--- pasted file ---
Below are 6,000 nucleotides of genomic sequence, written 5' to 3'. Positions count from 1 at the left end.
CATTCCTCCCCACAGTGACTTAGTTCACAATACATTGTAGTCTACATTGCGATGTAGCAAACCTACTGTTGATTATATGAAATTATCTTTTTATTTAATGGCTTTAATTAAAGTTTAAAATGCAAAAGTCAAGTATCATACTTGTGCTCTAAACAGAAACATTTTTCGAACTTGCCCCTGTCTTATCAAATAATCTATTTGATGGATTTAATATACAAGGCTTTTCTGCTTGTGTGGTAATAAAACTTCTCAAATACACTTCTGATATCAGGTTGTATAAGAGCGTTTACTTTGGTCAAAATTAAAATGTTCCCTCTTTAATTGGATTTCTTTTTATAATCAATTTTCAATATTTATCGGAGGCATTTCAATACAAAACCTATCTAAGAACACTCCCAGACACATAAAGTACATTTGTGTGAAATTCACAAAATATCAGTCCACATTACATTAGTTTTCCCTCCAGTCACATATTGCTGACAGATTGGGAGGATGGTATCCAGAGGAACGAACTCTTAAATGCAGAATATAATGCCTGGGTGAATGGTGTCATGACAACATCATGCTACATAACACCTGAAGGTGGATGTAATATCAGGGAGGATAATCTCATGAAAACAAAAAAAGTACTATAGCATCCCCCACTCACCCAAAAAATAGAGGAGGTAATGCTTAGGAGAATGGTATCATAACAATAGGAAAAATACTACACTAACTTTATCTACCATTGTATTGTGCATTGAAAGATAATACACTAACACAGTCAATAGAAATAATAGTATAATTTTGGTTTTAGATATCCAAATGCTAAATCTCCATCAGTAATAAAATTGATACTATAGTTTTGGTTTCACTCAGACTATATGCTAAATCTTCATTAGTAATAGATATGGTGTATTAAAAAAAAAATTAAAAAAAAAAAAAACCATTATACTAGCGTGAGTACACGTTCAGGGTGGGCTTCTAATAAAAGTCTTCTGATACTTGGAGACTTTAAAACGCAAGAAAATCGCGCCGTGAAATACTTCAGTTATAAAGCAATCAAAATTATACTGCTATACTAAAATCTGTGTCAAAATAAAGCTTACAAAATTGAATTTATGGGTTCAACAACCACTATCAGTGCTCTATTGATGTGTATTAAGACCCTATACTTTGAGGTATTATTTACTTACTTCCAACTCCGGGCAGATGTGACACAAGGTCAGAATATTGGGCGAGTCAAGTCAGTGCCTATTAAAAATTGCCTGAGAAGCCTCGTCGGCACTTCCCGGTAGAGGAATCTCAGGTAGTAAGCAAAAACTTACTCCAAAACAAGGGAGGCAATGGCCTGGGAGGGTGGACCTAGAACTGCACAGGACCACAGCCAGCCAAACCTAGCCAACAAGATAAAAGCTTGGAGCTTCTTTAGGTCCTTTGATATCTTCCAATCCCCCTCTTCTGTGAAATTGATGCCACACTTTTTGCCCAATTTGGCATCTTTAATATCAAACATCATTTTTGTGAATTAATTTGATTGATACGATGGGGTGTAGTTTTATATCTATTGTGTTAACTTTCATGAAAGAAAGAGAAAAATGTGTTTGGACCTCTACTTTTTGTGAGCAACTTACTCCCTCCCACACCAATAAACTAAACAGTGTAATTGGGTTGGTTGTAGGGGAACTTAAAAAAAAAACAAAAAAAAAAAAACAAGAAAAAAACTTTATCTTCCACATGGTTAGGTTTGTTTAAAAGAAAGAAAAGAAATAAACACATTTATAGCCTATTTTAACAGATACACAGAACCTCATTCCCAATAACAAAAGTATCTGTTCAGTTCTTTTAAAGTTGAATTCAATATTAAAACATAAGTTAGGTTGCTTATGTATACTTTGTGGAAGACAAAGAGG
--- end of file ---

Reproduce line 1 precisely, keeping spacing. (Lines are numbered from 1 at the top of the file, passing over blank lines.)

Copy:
Below are 6,000 nucleotides of genomic sequence, written 5' to 3'. Positions count from 1 at the left end.